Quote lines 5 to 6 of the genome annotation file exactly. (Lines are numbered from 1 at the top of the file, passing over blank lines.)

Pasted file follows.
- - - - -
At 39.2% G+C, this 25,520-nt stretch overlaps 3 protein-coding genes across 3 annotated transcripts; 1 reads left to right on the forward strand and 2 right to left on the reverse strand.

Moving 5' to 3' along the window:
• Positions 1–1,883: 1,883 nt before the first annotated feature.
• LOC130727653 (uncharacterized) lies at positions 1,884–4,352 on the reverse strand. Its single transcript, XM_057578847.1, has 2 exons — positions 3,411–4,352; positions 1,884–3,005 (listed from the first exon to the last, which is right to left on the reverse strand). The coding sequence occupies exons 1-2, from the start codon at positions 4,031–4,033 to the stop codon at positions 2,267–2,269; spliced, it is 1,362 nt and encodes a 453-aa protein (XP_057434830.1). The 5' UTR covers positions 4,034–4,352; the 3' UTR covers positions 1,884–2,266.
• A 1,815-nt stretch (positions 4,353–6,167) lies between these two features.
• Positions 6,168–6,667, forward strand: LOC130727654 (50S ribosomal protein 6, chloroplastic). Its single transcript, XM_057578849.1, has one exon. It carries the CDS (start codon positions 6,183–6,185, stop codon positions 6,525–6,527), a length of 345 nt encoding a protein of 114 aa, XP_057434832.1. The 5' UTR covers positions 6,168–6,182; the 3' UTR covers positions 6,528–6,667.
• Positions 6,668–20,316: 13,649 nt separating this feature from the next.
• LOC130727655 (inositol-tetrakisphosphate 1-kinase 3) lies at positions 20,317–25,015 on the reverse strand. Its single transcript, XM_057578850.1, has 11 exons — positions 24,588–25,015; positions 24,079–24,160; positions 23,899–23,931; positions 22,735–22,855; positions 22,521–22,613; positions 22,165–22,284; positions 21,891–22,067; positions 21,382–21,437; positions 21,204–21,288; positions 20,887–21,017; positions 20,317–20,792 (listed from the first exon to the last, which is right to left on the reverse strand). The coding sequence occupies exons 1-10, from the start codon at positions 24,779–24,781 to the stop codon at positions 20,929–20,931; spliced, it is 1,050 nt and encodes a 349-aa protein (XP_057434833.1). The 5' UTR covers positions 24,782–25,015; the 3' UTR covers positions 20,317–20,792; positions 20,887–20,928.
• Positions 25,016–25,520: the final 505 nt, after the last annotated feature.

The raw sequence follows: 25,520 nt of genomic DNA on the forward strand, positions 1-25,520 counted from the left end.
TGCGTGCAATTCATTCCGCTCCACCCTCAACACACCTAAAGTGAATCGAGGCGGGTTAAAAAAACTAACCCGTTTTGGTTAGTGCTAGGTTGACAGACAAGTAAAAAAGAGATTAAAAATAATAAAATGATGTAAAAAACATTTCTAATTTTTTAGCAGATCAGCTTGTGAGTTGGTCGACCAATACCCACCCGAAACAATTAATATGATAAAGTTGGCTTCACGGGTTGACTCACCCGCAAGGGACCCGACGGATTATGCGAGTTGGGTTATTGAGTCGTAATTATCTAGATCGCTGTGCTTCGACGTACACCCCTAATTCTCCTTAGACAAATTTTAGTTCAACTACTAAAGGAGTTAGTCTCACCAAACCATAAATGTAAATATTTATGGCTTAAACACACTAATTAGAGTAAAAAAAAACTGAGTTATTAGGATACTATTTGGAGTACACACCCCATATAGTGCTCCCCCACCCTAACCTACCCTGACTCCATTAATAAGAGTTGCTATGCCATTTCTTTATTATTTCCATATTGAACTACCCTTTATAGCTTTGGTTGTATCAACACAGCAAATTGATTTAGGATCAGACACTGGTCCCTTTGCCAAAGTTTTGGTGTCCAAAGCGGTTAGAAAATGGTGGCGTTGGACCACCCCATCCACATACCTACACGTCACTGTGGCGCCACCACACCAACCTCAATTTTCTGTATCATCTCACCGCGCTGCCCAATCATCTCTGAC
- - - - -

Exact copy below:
• A 1,815-nt stretch (positions 4,353–6,167) lies between these two features.
• Positions 6,168–6,667, forward strand: LOC130727654 (50S ribosomal protein 6, chloroplastic). Its single transcript, XM_057578849.1, has one exon. It carries the CDS (start codon positions 6,183–6,185, stop codon positions 6,525–6,527), a length of 345 nt encoding a protein of 114 aa, XP_057434832.1. The 5' UTR covers positions 6,168–6,182; the 3' UTR covers positions 6,528–6,667.